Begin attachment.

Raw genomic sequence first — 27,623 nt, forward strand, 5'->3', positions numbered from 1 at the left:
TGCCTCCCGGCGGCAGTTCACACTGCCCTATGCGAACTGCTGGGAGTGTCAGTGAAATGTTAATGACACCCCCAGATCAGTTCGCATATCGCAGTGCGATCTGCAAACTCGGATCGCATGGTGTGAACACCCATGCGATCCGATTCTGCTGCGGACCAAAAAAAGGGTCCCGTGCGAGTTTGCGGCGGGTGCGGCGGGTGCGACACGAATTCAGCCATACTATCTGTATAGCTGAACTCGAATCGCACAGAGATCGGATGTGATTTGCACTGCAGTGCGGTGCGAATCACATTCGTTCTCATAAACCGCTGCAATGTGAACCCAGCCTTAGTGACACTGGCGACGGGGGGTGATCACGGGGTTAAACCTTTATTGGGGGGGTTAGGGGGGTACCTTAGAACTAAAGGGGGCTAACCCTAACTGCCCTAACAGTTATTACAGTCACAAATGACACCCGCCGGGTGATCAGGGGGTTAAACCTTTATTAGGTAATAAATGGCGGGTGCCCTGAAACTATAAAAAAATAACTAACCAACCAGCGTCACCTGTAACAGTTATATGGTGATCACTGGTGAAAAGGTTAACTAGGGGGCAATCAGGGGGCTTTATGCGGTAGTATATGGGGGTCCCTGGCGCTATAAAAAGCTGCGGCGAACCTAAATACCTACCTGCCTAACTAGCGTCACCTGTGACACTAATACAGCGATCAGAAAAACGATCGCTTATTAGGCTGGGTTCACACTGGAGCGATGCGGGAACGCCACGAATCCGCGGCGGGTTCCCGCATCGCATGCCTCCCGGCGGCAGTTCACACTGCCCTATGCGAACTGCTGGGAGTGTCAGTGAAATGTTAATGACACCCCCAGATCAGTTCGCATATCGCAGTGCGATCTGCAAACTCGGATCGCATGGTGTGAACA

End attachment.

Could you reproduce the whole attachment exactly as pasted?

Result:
Raw genomic sequence first — 27,623 nt, forward strand, 5'->3', positions numbered from 1 at the left:
TGCCTCCCGGCGGCAGTTCACACTGCCCTATGCGAACTGCTGGGAGTGTCAGTGAAATGTTAATGACACCCCCAGATCAGTTCGCATATCGCAGTGCGATCTGCAAACTCGGATCGCATGGTGTGAACACCCATGCGATCCGATTCTGCTGCGGACCAAAAAAAGGGTCCCGTGCGAGTTTGCGGCGGGTGCGGCGGGTGCGACACGAATTCAGCCATACTATCTGTATAGCTGAACTCGAATCGCACAGAGATCGGATGTGATTTGCACTGCAGTGCGGTGCGAATCACATTCGTTCTCATAAACCGCTGCAATGTGAACCCAGCCTTAGTGACACTGGCGACGGGGGGTGATCACGGGGTTAAACCTTTATTGGGGGGGTTAGGGGGGTACCTTAGAACTAAAGGGGGCTAACCCTAACTGCCCTAACAGTTATTACAGTCACAAATGACACCCGCCGGGTGATCAGGGGGTTAAACCTTTATTAGGTAATAAATGGCGGGTGCCCTGAAACTATAAAAAAATAACTAACCAACCAGCGTCACCTGTAACAGTTATATGGTGATCACTGGTGAAAAGGTTAACTAGGGGGCAATCAGGGGGCTTTATGCGGTAGTATATGGGGGTCCCTGGCGCTATAAAAAGCTGCGGCGAACCTAAATACCTACCTGCCTAACTAGCGTCACCTGTGACACTAATACAGCGATCAGAAAAACGATCGCTTATTAGGCTGGGTTCACACTGGAGCGATGCGGGAACGCCACGAATCCGCGGCGGGTTCCCGCATCGCATGCCTCCCGGCGGCAGTTCACACTGCCCTATGCGAACTGCTGGGAGTGTCAGTGAAATGTTAATGACACCCCCAGATCAGTTCGCATATCGCAGTGCGATCTGCAAACTCGGATCGCATGGTGTGAACA